Can you really buy your audience?

Success ultimately leads to one thing – criticism. Which is precisely what President Obama has been facing since the news spread that his enormous Twitter following of nearly 19 million users is comprised of 41% fake and 29% inactive accounts.

These figures were established by the new Fakers app which was built by Status People. The problem with this figure is that they openly admit that it isn’t accurate, yet news sources are more than happy to confidently report on the outcome of this app.

The Fakers app is ideal for users with under 100,000 followers; beyond that, the app can only gather data from a small sample, so the figures surrounding President Obama’s Twitter followers are absolute nonsense. It also doesn’t take into account that more popular followers will be more visible and therefore attract follower bots, through no fault of the owner.

Following the immense success of the Fakers App, Status People published a blog post warning  users about the dangers of buying Twitter followers. Simply put, you can now get caught, and when you do, it can be a major embarrassment. But on the other end of the spectrum, Buy Real Marketing, a company which promises to “provide businesses the online social proof they deserve” has hit back and defended Obama saying he’s likely a victim of spam bots. They’ve also defended those who choose to buy Twitter bots, saying they “offers businesses the chance to gain traction through their roster of social media service packages”.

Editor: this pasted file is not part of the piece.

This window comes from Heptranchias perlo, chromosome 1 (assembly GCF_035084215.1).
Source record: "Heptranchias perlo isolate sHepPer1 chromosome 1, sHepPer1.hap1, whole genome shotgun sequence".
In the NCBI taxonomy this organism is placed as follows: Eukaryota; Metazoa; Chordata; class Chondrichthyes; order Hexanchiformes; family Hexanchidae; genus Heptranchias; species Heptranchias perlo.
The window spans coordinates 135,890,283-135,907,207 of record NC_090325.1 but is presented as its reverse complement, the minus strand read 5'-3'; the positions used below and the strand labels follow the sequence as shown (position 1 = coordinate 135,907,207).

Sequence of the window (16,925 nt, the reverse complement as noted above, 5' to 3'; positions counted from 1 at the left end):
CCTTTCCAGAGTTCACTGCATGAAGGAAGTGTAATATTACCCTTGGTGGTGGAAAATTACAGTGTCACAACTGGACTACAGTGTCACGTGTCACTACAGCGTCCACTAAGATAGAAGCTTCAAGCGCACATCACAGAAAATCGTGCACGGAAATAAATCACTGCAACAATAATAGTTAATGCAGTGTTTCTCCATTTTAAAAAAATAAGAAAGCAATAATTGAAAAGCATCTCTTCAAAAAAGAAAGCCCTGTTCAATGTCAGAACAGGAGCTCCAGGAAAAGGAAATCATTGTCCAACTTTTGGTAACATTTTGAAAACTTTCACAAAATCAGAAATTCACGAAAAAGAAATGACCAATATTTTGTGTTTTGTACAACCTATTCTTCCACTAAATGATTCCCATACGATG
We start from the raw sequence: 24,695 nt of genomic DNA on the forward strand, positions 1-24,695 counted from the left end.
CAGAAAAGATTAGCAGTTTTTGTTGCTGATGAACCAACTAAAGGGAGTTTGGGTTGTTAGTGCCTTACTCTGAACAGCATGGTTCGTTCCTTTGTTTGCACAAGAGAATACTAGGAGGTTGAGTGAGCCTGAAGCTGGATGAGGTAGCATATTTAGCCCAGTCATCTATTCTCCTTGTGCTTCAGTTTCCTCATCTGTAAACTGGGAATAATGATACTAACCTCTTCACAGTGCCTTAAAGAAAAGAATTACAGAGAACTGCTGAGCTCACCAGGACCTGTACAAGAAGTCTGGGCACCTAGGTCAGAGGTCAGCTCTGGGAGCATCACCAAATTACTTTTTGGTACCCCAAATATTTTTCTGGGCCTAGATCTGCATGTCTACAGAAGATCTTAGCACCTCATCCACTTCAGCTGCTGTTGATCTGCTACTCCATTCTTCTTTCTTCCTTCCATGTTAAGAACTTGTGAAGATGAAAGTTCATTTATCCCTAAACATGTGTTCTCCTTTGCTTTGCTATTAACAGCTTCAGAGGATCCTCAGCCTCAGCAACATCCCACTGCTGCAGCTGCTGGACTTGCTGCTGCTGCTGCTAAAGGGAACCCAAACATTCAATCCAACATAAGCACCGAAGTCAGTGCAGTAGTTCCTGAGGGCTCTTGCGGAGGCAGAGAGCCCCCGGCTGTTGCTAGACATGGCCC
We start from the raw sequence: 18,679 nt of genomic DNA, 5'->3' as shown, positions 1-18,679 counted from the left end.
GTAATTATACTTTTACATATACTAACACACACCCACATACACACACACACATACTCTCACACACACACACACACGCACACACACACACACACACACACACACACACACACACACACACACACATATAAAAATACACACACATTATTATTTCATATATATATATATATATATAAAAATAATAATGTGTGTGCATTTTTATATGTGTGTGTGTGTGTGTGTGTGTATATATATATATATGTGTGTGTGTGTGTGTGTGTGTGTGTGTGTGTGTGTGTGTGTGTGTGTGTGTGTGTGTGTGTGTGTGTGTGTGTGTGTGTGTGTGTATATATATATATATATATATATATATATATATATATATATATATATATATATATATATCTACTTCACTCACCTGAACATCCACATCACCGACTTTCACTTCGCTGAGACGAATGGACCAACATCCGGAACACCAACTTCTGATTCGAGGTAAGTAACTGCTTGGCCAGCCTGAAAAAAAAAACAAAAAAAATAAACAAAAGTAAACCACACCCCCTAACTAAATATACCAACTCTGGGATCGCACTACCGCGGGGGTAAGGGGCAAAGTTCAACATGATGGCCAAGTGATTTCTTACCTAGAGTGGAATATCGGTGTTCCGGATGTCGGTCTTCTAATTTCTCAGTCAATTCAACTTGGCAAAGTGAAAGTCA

The act of buying Twitter followers and Facebook fans has long been considered a no-no, but could it be the right move for a start-up in the early stages of operations? Or for an individual  hoping to find a larger platform for their blog?Anyone who has ever managed a social media profile from scratch will know how daunting gaining those first 100 followers can be, and then to 500, and then to 1000 and so on.

While it may be a useful short-term solution, any company or individual choosing to do this has to be aware of the ramifications. While it may be a good way to “gain traction” to start with, in the future, when you have a real following, you’ll still have a hefty lump of fake accounts that will be skewing your social media analytics. This can be particularly troublesome if you buy Facebook likes, as you won’t see an accurate view of your demographics, which is one of the things that make Facebook Pages so great.

And while buying 5000 followers might only take as long as entering your PayPal password, going through your list and blocking 5000 users will take much longer.